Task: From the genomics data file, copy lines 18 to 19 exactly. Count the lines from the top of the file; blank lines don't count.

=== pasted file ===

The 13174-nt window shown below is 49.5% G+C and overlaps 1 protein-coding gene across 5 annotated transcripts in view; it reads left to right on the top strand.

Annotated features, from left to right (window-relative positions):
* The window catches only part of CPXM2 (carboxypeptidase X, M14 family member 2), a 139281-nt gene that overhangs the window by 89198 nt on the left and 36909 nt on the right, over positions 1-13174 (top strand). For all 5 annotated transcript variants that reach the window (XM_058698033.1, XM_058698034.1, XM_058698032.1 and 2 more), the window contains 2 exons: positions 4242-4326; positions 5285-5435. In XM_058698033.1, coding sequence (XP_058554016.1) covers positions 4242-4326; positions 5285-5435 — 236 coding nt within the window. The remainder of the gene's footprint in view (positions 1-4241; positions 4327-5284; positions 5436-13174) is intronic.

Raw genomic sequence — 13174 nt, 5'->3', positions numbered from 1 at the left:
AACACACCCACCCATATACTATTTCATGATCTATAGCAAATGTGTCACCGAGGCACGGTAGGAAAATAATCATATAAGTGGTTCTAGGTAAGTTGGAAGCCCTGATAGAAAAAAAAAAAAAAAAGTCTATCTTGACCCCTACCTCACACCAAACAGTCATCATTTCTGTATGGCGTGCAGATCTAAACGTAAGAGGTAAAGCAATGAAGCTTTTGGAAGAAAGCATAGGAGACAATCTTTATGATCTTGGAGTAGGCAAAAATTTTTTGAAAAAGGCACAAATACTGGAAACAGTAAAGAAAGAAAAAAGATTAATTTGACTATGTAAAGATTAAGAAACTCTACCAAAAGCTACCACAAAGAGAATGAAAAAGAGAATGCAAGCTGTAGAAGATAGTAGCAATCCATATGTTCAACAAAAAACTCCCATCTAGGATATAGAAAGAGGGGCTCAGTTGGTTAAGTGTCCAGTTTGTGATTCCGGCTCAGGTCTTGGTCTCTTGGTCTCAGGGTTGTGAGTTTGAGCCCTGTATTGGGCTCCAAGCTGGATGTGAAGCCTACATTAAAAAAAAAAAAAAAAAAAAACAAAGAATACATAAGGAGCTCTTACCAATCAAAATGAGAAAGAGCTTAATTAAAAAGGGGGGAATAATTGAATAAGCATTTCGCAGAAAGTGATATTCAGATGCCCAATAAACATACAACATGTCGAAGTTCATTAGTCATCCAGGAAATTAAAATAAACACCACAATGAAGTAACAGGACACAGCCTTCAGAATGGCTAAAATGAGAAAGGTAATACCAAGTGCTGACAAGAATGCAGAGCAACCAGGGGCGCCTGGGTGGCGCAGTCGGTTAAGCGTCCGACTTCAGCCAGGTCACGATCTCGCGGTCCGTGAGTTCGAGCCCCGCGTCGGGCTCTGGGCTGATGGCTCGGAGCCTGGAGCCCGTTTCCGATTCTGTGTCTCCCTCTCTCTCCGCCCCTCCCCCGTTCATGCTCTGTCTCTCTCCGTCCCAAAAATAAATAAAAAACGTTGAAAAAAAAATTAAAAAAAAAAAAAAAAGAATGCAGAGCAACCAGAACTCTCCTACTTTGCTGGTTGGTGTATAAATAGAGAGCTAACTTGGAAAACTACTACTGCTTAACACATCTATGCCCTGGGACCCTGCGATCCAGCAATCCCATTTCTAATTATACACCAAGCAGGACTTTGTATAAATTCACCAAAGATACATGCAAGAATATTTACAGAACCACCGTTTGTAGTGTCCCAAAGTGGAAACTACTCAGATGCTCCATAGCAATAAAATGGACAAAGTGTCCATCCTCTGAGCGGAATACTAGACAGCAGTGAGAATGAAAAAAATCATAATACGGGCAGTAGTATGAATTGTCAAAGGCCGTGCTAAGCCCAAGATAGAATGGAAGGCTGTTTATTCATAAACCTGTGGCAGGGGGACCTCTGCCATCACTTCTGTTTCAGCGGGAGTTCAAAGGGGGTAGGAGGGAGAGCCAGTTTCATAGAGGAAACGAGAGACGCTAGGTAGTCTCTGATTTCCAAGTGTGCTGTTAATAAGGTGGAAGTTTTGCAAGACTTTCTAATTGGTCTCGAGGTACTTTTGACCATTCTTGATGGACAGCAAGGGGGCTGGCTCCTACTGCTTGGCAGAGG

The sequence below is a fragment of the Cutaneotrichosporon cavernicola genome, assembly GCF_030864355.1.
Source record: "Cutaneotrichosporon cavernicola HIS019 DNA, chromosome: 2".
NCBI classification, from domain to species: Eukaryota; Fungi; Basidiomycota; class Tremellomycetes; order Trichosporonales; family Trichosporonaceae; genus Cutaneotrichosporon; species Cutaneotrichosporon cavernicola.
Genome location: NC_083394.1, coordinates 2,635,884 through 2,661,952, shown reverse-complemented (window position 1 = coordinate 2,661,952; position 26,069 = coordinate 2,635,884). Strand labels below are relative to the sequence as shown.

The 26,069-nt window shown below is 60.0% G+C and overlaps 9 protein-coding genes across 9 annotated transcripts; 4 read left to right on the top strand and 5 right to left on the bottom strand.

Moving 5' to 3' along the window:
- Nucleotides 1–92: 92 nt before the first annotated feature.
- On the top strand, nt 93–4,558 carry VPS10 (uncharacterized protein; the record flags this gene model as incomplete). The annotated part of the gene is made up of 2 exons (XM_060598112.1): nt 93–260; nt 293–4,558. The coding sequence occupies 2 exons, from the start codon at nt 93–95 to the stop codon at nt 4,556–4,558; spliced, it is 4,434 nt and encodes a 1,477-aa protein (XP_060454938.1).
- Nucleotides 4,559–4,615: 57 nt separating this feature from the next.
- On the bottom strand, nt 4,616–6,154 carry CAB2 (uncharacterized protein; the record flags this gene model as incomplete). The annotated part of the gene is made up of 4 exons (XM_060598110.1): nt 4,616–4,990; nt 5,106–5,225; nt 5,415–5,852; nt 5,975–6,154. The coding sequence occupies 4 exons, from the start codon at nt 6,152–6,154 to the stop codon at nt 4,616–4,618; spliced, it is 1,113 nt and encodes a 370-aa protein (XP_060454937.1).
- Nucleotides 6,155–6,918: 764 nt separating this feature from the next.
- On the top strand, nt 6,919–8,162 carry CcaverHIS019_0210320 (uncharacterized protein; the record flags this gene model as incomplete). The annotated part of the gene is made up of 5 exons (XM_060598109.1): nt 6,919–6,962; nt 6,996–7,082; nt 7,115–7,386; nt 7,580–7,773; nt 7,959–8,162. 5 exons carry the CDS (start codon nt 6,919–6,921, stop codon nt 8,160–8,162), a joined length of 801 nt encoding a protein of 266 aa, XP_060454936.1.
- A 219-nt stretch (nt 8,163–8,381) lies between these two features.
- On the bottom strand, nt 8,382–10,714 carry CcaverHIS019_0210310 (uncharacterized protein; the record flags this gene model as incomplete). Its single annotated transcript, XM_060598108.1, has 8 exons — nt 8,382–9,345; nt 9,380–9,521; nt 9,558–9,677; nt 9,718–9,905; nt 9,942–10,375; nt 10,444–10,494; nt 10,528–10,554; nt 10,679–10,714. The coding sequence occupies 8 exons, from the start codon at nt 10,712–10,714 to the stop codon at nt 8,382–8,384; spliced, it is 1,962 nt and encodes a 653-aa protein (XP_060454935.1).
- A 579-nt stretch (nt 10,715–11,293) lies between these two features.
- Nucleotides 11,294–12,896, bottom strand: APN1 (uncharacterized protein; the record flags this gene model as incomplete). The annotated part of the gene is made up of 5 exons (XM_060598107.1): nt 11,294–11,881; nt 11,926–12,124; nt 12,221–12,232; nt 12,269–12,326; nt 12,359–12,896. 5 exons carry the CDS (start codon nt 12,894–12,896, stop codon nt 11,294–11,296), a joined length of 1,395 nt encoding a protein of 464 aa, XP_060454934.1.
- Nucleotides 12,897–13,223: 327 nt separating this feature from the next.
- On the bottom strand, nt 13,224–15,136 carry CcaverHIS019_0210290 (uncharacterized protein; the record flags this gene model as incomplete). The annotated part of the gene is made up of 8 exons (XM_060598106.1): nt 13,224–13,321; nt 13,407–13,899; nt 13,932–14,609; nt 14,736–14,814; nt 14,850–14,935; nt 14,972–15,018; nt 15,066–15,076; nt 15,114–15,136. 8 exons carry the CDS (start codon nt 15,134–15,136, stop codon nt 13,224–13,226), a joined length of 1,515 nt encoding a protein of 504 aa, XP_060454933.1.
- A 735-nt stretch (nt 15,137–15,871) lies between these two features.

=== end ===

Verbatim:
- A 219-nt stretch (nt 8,163–8,381) lies between these two features.
- On the bottom strand, nt 8,382–10,714 carry CcaverHIS019_0210310 (uncharacterized protein; the record flags this gene model as incomplete). Its single annotated transcript, XM_060598108.1, has 8 exons — nt 8,382–9,345; nt 9,380–9,521; nt 9,558–9,677; nt 9,718–9,905; nt 9,942–10,375; nt 10,444–10,494; nt 10,528–10,554; nt 10,679–10,714. The coding sequence occupies 8 exons, from the start codon at nt 10,712–10,714 to the stop codon at nt 8,382–8,384; spliced, it is 1,962 nt and encodes a 653-aa protein (XP_060454935.1).